Due to its rapid turnaround times and the ability to identify specific haemostatic defects/deficiencies to enable goal-oriented transfusion strategies, the ROTEM analyser is increasingly being used in diagnosis, monitoring and treatment of bleeding in high-risk patients such as those undergoing cardiac surgery, obstetric haemorrhage and during trauma-induced coagulopathy.4,15,21,24,26,28-35 Substantial data highlighting the advantages of point-of-care ROTEM assays have facilitated its incorporation into various treatment and diagnosis algorithms,15,18,31,35-38 leading to prompt diagnosis of coagulopathy during severe haemorrhage; reduced haemorrhage in patients requiring massive transfusion; and reduced numbers of transfusions, as well as the units/amounts of transfusion products used in surgery.26,28,30,34,35 The reduced blood product usage is largely attributed to early detection and treatment of coagulopathy, which in turn limits further blood loss that may arise from excessive or continued bleeding as standard laboratory test results are awaited.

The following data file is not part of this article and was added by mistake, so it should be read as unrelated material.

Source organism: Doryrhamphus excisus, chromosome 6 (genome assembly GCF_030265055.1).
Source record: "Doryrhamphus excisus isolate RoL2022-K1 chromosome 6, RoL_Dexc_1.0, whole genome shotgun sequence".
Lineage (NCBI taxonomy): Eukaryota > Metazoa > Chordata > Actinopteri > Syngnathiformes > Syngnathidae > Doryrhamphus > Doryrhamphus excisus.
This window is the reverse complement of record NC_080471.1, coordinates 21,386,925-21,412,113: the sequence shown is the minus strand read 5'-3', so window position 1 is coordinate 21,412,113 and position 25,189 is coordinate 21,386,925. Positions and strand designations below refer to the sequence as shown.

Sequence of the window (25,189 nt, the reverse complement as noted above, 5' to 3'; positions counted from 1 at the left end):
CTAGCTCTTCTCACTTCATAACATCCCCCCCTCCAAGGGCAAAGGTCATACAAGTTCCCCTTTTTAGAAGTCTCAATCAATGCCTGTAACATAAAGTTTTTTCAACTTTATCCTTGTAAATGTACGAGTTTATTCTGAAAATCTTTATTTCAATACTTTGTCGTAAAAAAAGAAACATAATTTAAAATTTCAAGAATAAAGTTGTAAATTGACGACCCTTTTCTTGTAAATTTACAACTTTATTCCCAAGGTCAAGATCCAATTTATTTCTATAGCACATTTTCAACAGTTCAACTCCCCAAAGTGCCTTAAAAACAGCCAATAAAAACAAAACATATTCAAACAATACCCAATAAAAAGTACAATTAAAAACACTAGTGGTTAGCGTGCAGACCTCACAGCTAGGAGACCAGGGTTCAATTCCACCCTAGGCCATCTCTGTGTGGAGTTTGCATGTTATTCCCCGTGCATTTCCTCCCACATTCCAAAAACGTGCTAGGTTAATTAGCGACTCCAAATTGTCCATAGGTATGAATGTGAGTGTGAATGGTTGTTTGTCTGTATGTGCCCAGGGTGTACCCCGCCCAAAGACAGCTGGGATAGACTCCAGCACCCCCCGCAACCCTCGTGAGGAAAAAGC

In contrast, standard coagulation tests (PT, APTT, platelet count and Clauss fibrinogen) are inadequate in guiding transfusion therapy in emergencies due the longer turnaround times and the fact that they do not assess the comprehensive process of clot formation and dissolution.39 These tests may be of limited use particularly in patients with major obsteric haemorrhage who would require urgent assessment due to the increased risk of losing large volumes of blood relatively quickly, and the likelihood that their haemostatics may change rapidly with the onset of severe bleeding. Moreover, it has been suggested that that APTT and PT can remain normal during large bleeds of ≥1500 ml blood loss,6 suggesting that they are less likely to give an accurate early feedback about key changes in maternal haemostatic profile during MOH.